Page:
Lindsey Graham’s History Problem: John Calhoun, Strom Thurmond, and the Legacy of South Carolina Presidential Hopefuls

John Calhoun, Strom Thurmond, & Lindsey GrahamJohn Calhoun, Strom Thurmond, & Lindsey Graham (Photos: Beinecke Library, Library of Congress, Michael Vadon flickr CC)

Lindsey Graham wants to be President of the United States. But South Carolina Senators don’t have a good track record with White House runs. Graham’s two would-be Palmetto presidential predecessors – John Calhoun and Strom Thurmond – are notorious. Putting Lindsey’s campaign in historical context highlights the challenges he faces, as well as the historical legacy of South Carolina politics.

John C. Calhoun was the first South Carolinian to get close to the White House. Calhoun was a rising star in the early years of the republic, acquiring wealth and power as a slave-owning aristocrat and winning election to the U.S. House of Representatives as an anti-British “War Hawk” in 1810. When the young nation went to war against the British in 1812, Calhoun emerged as a leading voice for American power. In the post-war years, he served as the nationalist Secretary of War under President Monroe, and, in 1824, the ambitious forty-two year old decided to challenge his political elders for the presidency. In that year’s crazy, confused election, Calhoun, though a nationally-recognized leader, found himself without a clear constituency: Deep South slave-owners supported the states’ rights extremist William Crawford of Georgia; Northeast commercial interests and reformers endorsed John Quincy Adams of Massachusetts; western frontiersmen rallied to the banner of “Harry of the West,” Henry Clay of Kentucky; and, the final candidate, General Andrew Jackson, enjoyed widespread popularity as a famed Indian killer and hero of the Battle of New Orleans. In the end, Calhoun was forced to give up his candidacy and make a deal for the Vice Presidency with Secretary of State Adams, who emerged the eventual victor.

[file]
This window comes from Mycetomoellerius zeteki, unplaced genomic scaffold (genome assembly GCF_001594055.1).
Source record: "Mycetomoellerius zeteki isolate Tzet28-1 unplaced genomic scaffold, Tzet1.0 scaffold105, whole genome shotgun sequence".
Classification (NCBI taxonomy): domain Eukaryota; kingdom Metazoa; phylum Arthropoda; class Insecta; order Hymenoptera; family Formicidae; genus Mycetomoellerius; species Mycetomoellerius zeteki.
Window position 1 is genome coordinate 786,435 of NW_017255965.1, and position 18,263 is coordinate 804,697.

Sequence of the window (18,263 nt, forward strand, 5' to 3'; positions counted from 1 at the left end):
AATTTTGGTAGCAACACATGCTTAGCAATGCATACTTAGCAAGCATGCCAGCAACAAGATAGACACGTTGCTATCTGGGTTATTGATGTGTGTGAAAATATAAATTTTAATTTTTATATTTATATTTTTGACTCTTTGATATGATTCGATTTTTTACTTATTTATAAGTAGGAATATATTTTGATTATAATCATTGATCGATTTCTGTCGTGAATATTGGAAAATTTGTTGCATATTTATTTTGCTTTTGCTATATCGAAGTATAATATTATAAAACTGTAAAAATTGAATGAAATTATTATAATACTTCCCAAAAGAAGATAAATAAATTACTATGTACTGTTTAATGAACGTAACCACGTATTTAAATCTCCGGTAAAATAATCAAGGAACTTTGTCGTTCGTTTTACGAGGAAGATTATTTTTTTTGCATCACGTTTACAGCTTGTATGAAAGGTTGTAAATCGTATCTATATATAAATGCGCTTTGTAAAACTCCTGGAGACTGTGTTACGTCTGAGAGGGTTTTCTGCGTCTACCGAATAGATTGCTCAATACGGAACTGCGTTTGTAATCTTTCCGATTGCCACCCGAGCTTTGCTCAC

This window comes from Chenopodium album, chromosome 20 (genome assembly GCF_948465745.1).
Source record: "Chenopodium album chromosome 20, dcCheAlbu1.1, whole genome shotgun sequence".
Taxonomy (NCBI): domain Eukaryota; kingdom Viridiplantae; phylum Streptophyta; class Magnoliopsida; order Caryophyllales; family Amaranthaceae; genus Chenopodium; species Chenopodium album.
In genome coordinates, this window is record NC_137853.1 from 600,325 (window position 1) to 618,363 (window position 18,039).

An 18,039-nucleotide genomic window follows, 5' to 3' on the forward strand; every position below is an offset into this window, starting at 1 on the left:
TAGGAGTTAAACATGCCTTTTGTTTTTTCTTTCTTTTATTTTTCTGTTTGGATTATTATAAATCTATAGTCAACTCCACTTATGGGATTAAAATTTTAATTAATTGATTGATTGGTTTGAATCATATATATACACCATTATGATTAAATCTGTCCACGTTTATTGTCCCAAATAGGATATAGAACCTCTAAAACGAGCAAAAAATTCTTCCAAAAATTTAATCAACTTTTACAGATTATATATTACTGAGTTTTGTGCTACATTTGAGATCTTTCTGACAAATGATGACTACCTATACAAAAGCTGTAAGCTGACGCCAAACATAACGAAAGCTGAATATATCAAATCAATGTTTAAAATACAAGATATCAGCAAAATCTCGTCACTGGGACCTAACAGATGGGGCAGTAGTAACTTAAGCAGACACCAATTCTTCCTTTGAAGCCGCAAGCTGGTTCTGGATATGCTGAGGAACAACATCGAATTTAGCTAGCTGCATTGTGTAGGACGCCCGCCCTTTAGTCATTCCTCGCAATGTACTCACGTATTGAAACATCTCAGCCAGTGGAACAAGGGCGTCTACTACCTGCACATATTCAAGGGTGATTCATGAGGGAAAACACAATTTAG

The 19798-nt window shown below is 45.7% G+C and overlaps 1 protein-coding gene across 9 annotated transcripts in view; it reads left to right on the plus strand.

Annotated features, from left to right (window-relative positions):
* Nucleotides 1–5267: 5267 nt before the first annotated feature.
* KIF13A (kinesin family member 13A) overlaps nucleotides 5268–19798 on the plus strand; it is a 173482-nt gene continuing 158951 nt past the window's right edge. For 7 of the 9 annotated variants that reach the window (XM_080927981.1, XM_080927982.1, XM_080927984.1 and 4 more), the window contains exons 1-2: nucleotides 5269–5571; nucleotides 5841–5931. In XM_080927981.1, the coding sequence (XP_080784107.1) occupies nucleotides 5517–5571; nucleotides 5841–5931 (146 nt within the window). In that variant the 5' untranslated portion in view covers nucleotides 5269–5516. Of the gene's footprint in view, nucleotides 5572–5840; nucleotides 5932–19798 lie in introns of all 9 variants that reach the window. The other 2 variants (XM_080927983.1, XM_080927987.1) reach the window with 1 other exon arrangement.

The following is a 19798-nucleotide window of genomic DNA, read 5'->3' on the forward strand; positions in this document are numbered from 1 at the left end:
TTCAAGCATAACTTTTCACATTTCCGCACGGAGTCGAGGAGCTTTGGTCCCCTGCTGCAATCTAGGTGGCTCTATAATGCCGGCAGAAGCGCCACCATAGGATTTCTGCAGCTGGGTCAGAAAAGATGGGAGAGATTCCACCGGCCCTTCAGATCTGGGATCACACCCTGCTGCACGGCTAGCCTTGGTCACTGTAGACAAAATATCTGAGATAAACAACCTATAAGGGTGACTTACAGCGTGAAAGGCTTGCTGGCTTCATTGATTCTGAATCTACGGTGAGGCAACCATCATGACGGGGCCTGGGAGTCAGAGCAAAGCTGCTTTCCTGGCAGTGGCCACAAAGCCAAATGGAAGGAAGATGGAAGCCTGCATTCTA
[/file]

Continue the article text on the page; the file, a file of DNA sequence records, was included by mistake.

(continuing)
Adams’s victory, however, came with tremendous cost, for he was selected by Congress, not the Electoral College. The supporters of Jackson, who won the popular vote, cried foul and insisted Adams had won the White House through corruption. (None of the candidates received a majority in the Electoral College, so the election went to the House of Representatives, where nationalists united upon the popular and highly-respected Secretary of State.) Calhoun, who still eyed the presidency, spent the next four years distancing himself from the liberal Adams and building up support in his home region of the Deep South. Winning southern votes meant abandoning his youthful nationalism and embracing extreme conservatism. Thus, in 1828, the next presidential election, Calhoun penned a widely-circulated essay enunciating the now-notorious doctrine of nullification and secession. He argued that states had the right to nullify federal laws and secede from the Union if the federal government attempted to enforce those laws. These ideas, Calhoun hoped, would unite white southerners behind his candidacy and allow him to win the presidency. Once again, though, Calhoun’s dreams were thwarted by his elders: in 1828, Jackson, now allied with northern conservatives in a new, highly organized Democratic Party, won the presidency. Unwilling to give up national office, Calhoun agreed to stay on as the Vice President under Old Hickory.

His presidential dreams dashed for a second time, Calhoun rid himself of any last vestiges of nationalism and remade himself into the sectionalist leader of the slave states. In 1832, he resigned the Vice Presidency and entered the Senate from South Carolina in order to lead the nullification crisis, in which the Palmetto State challenged federal authority. No slave states joined South Carolina in its states’ rights experiment, but nullification found a following and Calhoun spent the remaining seventeen years of his life working to unite the South and pave the way for disunion. He would never win the presidency, but he did achieve the highest status among southern conservatives and became a symbol of the Slave Power and secession.